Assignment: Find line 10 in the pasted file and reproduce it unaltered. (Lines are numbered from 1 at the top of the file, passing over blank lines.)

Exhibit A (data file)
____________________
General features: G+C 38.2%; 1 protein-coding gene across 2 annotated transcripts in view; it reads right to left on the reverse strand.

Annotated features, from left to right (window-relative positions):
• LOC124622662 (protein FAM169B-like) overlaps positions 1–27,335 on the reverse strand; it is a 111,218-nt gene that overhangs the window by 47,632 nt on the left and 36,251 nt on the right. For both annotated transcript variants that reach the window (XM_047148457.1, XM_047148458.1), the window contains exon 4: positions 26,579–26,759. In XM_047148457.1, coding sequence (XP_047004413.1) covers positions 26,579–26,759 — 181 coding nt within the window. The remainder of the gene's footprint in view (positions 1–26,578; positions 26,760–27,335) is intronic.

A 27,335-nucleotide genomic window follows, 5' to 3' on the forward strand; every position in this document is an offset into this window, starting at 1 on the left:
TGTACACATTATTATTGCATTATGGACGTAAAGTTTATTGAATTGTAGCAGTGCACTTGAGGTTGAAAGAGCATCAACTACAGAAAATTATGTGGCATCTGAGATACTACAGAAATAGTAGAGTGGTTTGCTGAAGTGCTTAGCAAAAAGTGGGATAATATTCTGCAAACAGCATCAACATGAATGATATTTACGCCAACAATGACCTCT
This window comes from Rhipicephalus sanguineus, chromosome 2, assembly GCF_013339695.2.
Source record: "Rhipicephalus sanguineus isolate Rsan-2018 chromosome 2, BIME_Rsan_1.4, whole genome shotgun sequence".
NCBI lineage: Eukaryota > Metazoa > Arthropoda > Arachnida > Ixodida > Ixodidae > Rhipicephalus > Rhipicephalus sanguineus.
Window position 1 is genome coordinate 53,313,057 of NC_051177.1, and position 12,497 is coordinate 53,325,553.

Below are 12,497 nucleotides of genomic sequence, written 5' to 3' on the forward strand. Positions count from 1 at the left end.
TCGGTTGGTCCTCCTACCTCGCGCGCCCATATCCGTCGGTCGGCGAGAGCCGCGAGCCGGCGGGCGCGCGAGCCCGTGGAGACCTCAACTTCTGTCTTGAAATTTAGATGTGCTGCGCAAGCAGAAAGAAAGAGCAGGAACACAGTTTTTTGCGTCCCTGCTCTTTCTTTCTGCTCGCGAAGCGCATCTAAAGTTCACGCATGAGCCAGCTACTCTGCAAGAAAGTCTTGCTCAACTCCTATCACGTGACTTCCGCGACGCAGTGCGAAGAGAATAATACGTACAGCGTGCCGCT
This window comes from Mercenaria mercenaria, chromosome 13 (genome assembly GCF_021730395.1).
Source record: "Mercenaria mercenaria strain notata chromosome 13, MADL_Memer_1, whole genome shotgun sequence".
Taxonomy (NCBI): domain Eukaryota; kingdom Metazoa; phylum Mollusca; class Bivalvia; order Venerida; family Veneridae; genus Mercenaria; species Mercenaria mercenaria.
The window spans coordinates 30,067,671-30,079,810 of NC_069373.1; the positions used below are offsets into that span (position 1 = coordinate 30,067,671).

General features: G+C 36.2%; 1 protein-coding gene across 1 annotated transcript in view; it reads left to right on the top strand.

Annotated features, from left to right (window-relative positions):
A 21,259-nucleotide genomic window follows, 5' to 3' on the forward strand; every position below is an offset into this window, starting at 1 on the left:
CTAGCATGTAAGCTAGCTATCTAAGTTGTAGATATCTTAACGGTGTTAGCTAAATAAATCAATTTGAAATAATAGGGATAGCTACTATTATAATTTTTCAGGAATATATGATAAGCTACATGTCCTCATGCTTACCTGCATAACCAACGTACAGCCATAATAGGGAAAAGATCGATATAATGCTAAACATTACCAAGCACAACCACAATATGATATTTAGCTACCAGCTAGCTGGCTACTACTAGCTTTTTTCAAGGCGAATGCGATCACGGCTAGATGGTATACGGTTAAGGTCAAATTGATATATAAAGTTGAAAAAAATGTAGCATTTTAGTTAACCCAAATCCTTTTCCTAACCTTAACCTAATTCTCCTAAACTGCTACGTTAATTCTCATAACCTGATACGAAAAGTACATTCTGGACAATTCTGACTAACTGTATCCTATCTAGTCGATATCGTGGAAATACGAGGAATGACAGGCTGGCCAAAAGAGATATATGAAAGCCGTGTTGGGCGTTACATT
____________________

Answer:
Below are 12,497 nucleotides of genomic sequence, written 5' to 3' on the forward strand. Positions count from 1 at the left end.